January 11, 2018 By Mark Samuels 2 min read

The Wi-Fi Alliance has announced that it will launch Wi-Fi Protected Access (WPA3) later this year. This updated version of the globally used wireless security protocol aims to boost network defenses. WPA3 will replace WPA2, the current network security protocol that has been in use for over a decade, according to the official press release.

In the intervening period, the Wi-Fi Alliance will enhance WPA2 to ensure that it provides strong security protection. IT decision-makers should consider the imminent introduction of WPA3 as an important development in an evolving security landscape.

Enhancing the Current Standard

Wi-Fi Protected Access is used by billions of wireless devices around the globe, including smartphones, tablets and connected devices associated with the Internet of Things (IoT). The Wi-Fi Alliance has certified more than 35,000 Wi-Fi products since the turn of the millennium.

The association, which includes some of the technology industry’s most powerful companies, announced it will use the widespread adoption of WPA2 as a platform to deliver new security configurations. Most of these capabilities will emerge later this year during the introduction of WPA3.

For now, WPA2 will still be deployed in Wi-Fi devices — with some improvements to help guarantee strong security protection for users. The industry body claimed that “testing enhancements will also reduce the potential for vulnerabilities due to network misconfiguration and further safeguard managed networks with centralized authentication services,” according to the press release.

Wi-Fi Protected Access Strengthens Security

The new WPA3 protocol will be available for consumer and business wireless devices later this year. Because the Wi-Fi Protected Alliance must certify hardware before it can use the WPA3 protocol, it could take several months before companies can support the new security protocol.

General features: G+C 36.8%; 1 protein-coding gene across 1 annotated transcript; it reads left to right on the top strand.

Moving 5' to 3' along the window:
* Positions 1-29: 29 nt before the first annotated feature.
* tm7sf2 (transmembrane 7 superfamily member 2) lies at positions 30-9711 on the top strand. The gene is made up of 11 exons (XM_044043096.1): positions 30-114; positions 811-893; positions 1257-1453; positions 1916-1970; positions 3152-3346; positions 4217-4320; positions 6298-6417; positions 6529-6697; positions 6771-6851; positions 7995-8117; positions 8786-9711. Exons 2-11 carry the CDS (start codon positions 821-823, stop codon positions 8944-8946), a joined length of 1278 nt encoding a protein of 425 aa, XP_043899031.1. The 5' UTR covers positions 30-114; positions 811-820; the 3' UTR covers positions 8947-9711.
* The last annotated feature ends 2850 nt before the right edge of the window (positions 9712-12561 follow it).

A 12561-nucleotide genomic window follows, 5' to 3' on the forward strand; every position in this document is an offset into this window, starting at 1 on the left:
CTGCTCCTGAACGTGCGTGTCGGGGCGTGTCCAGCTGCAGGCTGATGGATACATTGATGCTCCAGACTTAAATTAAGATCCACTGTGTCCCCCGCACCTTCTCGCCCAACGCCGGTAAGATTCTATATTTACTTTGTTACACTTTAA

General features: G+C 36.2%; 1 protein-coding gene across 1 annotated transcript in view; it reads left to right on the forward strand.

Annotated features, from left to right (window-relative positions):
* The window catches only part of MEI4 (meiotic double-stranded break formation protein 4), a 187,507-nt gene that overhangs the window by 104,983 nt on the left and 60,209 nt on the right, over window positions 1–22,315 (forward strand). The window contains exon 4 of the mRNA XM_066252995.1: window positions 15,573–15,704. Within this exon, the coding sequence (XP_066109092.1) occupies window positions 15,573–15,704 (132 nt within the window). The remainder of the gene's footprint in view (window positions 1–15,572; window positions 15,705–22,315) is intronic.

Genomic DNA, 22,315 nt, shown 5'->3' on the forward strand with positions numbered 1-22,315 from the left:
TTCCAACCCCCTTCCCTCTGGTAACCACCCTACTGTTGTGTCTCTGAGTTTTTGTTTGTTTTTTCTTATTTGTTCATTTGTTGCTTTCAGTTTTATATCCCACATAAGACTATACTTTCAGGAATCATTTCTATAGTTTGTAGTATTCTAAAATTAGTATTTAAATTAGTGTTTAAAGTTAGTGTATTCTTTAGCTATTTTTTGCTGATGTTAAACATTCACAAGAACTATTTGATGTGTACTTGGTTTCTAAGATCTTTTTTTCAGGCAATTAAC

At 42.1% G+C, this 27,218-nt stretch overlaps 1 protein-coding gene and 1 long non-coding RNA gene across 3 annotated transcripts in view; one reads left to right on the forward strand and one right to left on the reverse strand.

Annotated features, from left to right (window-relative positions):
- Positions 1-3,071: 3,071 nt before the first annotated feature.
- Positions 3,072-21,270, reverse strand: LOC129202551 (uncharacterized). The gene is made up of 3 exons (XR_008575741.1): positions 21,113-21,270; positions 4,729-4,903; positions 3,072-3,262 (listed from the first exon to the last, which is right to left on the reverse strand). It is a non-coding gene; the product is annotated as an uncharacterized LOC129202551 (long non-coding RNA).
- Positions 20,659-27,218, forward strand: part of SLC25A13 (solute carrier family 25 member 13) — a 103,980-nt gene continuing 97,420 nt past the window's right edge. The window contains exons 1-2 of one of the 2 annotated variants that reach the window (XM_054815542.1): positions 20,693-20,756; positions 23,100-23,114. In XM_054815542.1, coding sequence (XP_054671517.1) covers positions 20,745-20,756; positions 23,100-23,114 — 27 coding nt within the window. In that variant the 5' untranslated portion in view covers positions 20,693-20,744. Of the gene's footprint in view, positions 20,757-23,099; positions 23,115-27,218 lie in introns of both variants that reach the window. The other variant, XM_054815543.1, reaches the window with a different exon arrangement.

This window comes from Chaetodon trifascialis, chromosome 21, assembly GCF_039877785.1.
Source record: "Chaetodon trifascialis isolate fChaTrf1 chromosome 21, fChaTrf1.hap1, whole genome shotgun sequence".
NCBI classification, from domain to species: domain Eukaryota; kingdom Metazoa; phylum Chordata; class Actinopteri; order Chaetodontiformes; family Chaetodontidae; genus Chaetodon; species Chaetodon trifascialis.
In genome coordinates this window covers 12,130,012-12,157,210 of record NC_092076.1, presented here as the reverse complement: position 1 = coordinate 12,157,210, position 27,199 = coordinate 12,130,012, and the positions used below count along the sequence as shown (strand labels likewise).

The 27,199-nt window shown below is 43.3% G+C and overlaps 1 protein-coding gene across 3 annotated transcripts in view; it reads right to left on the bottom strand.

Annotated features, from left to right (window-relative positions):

While full specifications of the WPA3 program are not yet available, the Wi-Fi Alliance believes the updated standard will:

  • Strengthen the privacy of users in open networks via individualized data encryption.
  • Provide protection and prevent cybercriminals from undertaking multiple login attempts via commonly used passwords.
  • Simplify security configuration for technology that does not include a display, such as IoT devices.
  • Use 192-bit security, aligned with the Commercial National Security Algorithm, to protect critical networks.

Beware of Network Intrusion

IT decision-makers should welcome the enhancements to WPA2 and the emergence of WPA3 later this year. Security experts have long warned of the potential impact of network intrusion at the corporate level, and vulnerabilities in WPA2 left the door open for cybercriminals to take advantage of lax Wi-Fi security.

To enhance security, security leaders must use a range of technologies, including tools for the detection, investigation and remediation phases of breaches. Increased attention on the network will be crucial in the age of connectivity, especially as the number of connected devices increases.

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